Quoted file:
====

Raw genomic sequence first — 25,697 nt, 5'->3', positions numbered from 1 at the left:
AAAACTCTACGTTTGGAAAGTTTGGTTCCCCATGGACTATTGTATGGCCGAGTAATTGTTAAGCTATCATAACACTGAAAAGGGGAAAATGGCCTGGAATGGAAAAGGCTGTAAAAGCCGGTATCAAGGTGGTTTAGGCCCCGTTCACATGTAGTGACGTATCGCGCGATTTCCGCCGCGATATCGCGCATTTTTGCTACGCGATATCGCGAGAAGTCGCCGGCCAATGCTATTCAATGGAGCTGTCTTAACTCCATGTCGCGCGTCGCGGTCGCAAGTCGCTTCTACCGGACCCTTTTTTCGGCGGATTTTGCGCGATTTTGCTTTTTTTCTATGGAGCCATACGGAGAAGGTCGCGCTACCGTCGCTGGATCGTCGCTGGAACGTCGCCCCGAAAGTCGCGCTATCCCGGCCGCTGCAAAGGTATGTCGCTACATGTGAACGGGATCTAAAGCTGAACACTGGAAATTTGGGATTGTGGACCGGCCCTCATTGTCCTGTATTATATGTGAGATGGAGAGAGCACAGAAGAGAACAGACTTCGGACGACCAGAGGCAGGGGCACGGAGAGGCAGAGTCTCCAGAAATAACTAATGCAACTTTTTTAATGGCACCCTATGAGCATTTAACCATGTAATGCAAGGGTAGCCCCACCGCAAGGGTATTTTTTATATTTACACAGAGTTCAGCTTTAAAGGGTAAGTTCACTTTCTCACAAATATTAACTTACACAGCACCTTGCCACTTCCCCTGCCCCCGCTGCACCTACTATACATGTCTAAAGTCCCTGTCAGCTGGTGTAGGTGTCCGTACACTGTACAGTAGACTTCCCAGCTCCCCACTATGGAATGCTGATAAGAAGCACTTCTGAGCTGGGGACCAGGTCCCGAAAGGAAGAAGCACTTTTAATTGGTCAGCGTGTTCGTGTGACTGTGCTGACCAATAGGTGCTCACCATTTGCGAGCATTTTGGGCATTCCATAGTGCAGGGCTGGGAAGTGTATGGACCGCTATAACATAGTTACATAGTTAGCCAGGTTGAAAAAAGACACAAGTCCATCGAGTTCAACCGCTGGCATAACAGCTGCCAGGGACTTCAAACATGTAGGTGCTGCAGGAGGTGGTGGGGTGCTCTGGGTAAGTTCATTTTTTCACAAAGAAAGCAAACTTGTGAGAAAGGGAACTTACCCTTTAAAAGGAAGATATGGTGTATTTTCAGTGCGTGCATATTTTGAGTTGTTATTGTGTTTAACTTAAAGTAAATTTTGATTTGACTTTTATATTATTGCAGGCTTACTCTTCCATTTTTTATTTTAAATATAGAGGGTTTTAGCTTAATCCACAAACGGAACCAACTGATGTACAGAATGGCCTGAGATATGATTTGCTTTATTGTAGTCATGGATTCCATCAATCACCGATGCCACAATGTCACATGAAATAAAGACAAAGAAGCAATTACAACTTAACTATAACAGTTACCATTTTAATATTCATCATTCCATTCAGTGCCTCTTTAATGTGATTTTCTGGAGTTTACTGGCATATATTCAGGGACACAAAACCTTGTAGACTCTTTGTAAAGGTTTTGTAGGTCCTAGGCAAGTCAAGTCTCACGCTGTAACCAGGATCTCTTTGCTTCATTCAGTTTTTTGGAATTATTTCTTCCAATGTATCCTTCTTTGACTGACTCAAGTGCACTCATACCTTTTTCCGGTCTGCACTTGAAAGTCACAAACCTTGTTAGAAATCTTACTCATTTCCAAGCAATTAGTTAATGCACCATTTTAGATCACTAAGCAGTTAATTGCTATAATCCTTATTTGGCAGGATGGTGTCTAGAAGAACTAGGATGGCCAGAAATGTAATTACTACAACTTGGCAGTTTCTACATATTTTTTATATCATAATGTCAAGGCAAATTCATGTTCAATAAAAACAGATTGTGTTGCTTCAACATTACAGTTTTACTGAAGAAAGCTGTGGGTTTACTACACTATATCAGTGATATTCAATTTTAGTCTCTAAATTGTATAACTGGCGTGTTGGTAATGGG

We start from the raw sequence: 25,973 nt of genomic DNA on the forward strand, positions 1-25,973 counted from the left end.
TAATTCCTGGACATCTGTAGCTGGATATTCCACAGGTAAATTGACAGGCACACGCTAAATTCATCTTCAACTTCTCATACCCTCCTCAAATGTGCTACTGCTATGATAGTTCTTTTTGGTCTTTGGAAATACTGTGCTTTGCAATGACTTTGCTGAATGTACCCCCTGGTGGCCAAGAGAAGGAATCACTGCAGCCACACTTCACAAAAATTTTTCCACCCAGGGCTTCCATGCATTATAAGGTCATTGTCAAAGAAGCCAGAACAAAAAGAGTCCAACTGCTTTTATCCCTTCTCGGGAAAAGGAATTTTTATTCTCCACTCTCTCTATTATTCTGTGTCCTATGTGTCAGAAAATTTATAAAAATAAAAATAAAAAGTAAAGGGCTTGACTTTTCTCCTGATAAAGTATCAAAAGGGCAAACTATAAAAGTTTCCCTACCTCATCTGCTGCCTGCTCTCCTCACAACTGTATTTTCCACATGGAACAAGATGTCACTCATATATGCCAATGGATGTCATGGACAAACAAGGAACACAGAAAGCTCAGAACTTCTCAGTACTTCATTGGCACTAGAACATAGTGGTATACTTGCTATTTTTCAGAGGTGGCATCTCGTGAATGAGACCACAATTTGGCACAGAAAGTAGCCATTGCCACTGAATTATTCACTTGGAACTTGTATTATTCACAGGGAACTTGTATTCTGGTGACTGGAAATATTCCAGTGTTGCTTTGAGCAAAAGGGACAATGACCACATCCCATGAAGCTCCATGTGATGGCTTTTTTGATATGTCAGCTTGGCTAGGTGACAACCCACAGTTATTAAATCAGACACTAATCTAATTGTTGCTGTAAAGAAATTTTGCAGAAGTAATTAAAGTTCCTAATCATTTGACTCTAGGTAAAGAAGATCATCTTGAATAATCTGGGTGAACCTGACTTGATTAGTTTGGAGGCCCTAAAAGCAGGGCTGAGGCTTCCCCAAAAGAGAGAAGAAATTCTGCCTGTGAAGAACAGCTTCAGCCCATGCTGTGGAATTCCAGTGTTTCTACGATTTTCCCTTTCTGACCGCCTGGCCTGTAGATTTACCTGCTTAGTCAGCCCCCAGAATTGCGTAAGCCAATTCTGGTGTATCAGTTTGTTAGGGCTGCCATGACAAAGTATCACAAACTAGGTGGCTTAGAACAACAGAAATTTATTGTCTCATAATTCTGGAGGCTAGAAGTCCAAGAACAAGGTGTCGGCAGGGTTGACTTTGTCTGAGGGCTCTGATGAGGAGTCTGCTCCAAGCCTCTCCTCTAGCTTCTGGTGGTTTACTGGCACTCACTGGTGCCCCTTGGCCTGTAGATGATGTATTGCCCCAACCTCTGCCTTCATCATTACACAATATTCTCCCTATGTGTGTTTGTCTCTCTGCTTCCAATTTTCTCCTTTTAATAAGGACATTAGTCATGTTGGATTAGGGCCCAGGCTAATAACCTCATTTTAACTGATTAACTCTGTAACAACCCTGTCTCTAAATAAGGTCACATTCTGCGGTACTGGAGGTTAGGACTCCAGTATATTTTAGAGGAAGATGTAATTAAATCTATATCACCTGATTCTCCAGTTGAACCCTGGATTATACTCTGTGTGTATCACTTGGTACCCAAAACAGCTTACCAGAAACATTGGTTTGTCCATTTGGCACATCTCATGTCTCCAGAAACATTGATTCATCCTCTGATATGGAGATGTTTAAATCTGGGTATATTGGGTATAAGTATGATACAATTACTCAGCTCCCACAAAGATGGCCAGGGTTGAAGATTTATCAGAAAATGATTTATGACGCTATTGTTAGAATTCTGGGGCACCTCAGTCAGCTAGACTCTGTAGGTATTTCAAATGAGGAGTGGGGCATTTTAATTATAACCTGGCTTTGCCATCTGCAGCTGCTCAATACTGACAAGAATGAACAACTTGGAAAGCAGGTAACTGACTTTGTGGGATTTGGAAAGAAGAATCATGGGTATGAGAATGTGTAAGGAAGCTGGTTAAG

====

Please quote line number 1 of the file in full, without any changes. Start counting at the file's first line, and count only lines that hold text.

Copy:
Raw genomic sequence first — 25,697 nt, 5'->3', positions numbered from 1 at the left: